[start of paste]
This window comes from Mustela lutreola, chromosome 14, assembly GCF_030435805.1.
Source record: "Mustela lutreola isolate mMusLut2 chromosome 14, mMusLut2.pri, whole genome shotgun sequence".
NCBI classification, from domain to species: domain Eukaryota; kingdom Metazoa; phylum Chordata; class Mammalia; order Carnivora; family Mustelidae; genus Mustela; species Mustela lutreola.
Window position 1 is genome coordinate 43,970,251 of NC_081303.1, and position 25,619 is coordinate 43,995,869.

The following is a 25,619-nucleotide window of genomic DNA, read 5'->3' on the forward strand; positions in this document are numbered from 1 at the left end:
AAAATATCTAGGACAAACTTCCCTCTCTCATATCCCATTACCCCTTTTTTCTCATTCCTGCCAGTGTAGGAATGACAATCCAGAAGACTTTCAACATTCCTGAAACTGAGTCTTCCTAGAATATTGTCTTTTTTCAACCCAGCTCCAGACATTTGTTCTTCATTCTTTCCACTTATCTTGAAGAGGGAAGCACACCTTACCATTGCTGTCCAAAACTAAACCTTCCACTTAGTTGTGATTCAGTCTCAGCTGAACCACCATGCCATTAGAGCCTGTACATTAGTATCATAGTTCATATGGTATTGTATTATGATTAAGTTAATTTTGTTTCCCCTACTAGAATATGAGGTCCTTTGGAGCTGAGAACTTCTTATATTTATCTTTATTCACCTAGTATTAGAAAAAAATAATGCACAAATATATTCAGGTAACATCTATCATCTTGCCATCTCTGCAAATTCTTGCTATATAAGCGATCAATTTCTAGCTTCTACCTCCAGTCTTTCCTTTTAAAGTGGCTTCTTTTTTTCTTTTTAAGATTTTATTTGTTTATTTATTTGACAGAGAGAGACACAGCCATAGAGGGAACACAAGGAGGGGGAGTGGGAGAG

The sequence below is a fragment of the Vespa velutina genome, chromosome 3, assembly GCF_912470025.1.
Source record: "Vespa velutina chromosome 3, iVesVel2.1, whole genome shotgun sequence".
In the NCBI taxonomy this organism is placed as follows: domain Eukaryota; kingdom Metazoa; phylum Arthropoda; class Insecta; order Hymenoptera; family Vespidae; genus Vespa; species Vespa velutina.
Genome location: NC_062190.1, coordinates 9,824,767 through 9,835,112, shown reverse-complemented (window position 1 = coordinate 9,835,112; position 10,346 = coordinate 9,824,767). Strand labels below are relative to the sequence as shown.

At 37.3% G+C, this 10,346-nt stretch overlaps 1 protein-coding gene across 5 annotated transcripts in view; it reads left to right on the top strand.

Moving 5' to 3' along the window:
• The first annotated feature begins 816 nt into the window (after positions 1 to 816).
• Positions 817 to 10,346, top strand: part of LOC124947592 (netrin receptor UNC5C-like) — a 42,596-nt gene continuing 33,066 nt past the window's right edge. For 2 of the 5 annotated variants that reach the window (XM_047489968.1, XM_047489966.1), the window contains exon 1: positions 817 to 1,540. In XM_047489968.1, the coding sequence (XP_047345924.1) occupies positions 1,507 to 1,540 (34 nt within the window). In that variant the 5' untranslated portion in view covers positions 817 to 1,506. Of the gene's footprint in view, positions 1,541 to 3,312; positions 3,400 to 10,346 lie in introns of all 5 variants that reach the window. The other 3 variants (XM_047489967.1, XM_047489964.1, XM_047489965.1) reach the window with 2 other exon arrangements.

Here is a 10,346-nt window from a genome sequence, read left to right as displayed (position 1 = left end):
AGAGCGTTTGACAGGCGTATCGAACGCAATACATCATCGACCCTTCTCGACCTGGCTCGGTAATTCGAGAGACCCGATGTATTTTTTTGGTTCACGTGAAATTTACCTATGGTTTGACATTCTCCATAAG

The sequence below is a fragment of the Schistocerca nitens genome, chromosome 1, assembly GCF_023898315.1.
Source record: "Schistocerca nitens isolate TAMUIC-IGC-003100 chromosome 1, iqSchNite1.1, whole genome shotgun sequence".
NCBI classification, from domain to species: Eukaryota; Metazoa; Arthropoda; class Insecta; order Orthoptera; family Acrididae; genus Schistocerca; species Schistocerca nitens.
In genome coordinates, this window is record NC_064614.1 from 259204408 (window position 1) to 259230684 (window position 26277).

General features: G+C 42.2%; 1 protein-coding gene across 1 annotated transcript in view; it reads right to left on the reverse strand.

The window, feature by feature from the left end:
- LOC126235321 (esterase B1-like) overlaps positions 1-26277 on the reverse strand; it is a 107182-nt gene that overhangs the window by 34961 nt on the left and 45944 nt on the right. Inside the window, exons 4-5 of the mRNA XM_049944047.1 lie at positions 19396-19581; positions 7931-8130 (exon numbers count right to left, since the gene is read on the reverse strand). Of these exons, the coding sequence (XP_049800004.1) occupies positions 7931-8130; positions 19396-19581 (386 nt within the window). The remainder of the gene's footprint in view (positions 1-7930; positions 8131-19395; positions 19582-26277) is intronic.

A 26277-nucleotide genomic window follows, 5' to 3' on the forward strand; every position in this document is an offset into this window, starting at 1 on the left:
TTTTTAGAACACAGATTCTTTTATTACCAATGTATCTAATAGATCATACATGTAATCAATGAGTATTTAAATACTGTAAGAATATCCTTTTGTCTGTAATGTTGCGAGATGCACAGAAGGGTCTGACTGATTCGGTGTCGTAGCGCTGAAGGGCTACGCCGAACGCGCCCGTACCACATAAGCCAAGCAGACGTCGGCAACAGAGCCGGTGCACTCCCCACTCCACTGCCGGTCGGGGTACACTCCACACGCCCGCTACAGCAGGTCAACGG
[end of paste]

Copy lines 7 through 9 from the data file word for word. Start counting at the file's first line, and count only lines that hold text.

The sequence below is a fragment of the Vespa velutina genome, chromosome 3, assembly GCF_912470025.1.
Source record: "Vespa velutina chromosome 3, iVesVel2.1, whole genome shotgun sequence".
In the NCBI taxonomy this organism is placed as follows: domain Eukaryota; kingdom Metazoa; phylum Arthropoda; class Insecta; order Hymenoptera; family Vespidae; genus Vespa; species Vespa velutina.